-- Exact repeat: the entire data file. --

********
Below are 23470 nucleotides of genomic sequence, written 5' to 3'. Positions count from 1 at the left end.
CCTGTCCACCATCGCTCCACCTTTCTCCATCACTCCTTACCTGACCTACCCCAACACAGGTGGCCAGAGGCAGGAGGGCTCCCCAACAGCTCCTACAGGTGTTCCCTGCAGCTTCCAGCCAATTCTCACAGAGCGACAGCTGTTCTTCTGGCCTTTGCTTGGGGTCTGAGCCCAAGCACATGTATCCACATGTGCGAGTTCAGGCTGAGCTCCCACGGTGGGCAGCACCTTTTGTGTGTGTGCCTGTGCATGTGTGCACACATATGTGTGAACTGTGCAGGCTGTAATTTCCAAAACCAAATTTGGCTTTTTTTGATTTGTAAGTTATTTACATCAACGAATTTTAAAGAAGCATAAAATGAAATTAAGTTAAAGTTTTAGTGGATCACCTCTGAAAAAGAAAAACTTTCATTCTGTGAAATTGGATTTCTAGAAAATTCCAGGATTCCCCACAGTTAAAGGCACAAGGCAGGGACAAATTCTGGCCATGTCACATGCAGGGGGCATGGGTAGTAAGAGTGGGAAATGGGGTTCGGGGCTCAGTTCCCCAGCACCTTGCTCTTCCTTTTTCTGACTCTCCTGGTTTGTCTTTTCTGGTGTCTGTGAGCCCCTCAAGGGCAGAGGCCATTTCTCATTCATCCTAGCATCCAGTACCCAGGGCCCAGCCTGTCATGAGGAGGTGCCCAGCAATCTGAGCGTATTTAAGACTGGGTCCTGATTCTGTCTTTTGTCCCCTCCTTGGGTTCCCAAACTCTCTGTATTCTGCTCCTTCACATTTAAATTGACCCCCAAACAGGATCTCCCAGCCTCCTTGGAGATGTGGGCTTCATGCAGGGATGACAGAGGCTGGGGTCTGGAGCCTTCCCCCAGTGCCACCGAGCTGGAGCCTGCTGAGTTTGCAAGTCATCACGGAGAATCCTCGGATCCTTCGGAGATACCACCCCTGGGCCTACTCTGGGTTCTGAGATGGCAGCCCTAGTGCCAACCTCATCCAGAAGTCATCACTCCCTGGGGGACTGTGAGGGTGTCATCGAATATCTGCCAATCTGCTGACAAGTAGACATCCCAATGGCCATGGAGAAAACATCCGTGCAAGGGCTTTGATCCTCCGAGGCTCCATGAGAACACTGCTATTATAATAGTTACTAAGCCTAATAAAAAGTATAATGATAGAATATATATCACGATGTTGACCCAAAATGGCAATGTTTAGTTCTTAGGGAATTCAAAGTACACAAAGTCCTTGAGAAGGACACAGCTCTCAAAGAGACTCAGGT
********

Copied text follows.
Below are 23470 nucleotides of genomic sequence, written 5' to 3'. Positions count from 1 at the left end.
CCTGTCCACCATCGCTCCACCTTTCTCCATCACTCCTTACCTGACCTACCCCAACACAGGTGGCCAGAGGCAGGAGGGCTCCCCAACAGCTCCTACAGGTGTTCCCTGCAGCTTCCAGCCAATTCTCACAGAGCGACAGCTGTTCTTCTGGCCTTTGCTTGGGGTCTGAGCCCAAGCACATGTATCCACATGTGCGAGTTCAGGCTGAGCTCCCACGGTGGGCAGCACCTTTTGTGTGTGTGCCTGTGCATGTGTGCACACATATGTGTGAACTGTGCAGGCTGTAATTTCCAAAACCAAATTTGGCTTTTTTTGATTTGTAAGTTATTTACATCAACGAATTTTAAAGAAGCATAAAATGAAATTAAGTTAAAGTTTTAGTGGATCACCTCTGAAAAAGAAAAACTTTCATTCTGTGAAATTGGATTTCTAGAAAATTCCAGGATTCCCCACAGTTAAAGGCACAAGGCAGGGACAAATTCTGGCCATGTCACATGCAGGGGGCATGGGTAGTAAGAGTGGGAAATGGGGTTCGGGGCTCAGTTCCCCAGCACCTTGCTCTTCCTTTTTCTGACTCTCCTGGTTTGTCTTTTCTGGTGTCTGTGAGCCCCTCAAGGGCAGAGGCCATTTCTCATTCATCCTAGCATCCAGTACCCAGGGCCCAGCCTGTCATGAGGAGGTGCCCAGCAATCTGAGCGTATTTAAGACTGGGTCCTGATTCTGTCTTTTGTCCCCTCCTTGGGTTCCCAAACTCTCTGTATTCTGCTCCTTCACATTTAAATTGACCCCCAAACAGGATCTCCCAGCCTCCTTGGAGATGTGGGCTTCATGCAGGGATGACAGAGGCTGGGGTCTGGAGCCTTCCCCCAGTGCCACCGAGCTGGAGCCTGCTGAGTTTGCAAGTCATCACGGAGAATCCTCGGATCCTTCGGAGATACCACCCCTGGGCCTACTCTGGGTTCTGAGATGGCAGCCCTAGTGCCAACCTCATCCAGAAGTCATCACTCCCTGGGGGACTGTGAGGGTGTCATCGAATATCTGCCAATCTGCTGACAAGTAGACATCCCAATGGCCATGGAGAAAACATCCGTGCAAGGGCTTTGATCCTCCGAGGCTCCATGAGAACACTGCTATTATAATAGTTACTAAGCCTAATAAAAAGTATAATGATAGAATATATATCACGATGTTGACCCAAAATGGCAATGTTTAGTTCTTAGGGAATTCAAAGTACACAAAGTCCTTGAGAAGGACACAGCTCTCAAAGAGACTCAGGT